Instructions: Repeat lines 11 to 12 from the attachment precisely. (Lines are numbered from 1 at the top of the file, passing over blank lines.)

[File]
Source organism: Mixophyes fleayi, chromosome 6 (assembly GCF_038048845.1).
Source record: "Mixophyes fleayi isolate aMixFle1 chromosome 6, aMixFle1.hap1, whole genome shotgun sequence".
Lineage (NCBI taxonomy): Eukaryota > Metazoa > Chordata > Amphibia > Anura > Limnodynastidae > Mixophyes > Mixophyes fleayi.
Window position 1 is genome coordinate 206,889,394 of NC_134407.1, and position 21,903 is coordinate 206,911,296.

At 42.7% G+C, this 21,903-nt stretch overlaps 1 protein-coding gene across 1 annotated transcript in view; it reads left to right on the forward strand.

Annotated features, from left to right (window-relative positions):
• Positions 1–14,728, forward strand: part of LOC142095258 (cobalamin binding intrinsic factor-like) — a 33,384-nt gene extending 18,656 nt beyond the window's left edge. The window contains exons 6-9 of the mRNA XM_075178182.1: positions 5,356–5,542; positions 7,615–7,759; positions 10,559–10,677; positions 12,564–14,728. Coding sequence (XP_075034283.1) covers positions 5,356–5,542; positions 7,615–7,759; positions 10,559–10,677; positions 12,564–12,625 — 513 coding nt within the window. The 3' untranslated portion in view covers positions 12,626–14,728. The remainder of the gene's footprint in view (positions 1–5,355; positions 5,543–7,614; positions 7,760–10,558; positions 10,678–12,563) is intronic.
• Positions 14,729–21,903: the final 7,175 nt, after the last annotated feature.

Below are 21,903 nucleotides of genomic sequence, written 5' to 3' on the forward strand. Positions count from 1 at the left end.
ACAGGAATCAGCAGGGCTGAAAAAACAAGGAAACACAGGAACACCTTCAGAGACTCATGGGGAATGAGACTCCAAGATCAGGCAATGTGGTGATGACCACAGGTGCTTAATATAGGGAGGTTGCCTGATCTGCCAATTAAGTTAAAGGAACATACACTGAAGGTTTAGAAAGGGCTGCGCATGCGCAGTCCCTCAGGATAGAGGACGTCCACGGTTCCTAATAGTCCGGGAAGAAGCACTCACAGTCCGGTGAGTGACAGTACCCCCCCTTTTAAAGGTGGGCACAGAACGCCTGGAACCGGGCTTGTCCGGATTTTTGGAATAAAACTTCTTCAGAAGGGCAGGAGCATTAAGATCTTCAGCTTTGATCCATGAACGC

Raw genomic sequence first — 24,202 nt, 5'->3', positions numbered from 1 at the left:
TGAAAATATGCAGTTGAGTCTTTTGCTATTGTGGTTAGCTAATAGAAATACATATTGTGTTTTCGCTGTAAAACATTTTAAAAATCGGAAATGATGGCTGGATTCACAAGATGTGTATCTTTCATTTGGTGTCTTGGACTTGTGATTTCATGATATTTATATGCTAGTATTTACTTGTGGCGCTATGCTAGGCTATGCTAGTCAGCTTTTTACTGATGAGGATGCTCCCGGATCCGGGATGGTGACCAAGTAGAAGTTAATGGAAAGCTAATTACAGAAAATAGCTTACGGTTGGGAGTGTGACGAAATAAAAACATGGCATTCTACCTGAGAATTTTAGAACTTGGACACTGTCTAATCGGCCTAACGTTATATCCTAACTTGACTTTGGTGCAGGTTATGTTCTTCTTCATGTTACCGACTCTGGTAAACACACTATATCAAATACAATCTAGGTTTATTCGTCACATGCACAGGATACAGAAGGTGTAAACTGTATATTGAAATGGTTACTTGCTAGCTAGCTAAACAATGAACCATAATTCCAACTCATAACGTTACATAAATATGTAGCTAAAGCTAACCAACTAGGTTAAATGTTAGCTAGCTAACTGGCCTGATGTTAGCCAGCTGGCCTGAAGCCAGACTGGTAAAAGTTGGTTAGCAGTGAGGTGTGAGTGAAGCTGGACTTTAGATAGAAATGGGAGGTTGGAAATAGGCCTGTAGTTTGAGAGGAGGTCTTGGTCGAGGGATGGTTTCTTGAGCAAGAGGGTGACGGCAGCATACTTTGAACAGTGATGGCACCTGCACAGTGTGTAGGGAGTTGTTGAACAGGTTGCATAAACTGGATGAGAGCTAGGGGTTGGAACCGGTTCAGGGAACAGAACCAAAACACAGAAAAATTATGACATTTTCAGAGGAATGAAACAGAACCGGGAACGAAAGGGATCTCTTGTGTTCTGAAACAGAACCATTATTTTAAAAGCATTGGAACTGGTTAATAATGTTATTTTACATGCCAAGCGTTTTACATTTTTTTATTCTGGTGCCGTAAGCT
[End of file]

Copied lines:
Raw genomic sequence first — 24,202 nt, 5'->3', positions numbered from 1 at the left:
TGAAAATATGCAGTTGAGTCTTTTGCTATTGTGGTTAGCTAATAGAAATACATATTGTGTTTTCGCTGTAAAACATTTTAAAAATCGGAAATGATGGCTGGATTCACAAGATGTGTATCTTTCATTTGGTGTCTTGGACTTGTGATTTCATGATATTTATATGCTAGTATTTACTTGTGGCGCTATGCTAGGCTATGCTAGTCAGCTTTTTACTGATGAGGATGCTCCCGGATCCGGGATGGTGACCAAGTAGAAGTTAATGGAAAGCTAATTACAGAAAATAGCTTACGGTTGGGAGTGTGACGAAATAAAAACATGGCATTCTACCTGAGAATTTTAGAACTTGGACACTGTCTAATCGGCCTAACGTTATATCCTAACTTGACTTTGGTGCAGGTTATGTTCTTCTTCATGTTACCGACTCTGGTAAACACACTATATCAAATACAATCTAGGTTTATTCGTCACATGCACAGGATACAGAAGGTGTAAACTGTATATTGAAATGGTTACTTGCTAGCTAGCTAAACAATGAACCATAATTCCAACTCATAACGTTACATAAATATGTAGCTAAAGCTAACCAACTAGGTTAAATGTTAGCTAGCTAACTGGCCTGATGTTAGCCAGCTGGCCTGAAGCCAGACTGGTAAAAGTTGGTTAGCAGTGAGGTGTGAGTGAAGCTGGACTTTAGATAGAAATGGGAGGTTGGAAATAGGCCTGTAGTTTGAGAGGAGGTCTTGGTCGAGGGATGGTTTCTTGAGCAAGAGGGTGACGGCAGCATACTTTGAACAGTGATGGCACCTGCACAGTGTGTAGGGAGTTGTTGAACAGGTTGCATAAACTGGATGAGAGCTAGGGGTTGGAACCGGTTCAGGGAACAGAACCAAAACACAGAAAAATTATGACATTTTCAGAGGAATGAAACAGAACCGGGAACGAAAGGGATCTCTTGTGTTCTGAAACAGAACCATTATTTTAAAAGCATTGGAACTGGTTAATAATGTTATTTTACATGCCAAGCGTTTTACATTTTTTTATTCTGGTGCCGTAAGCT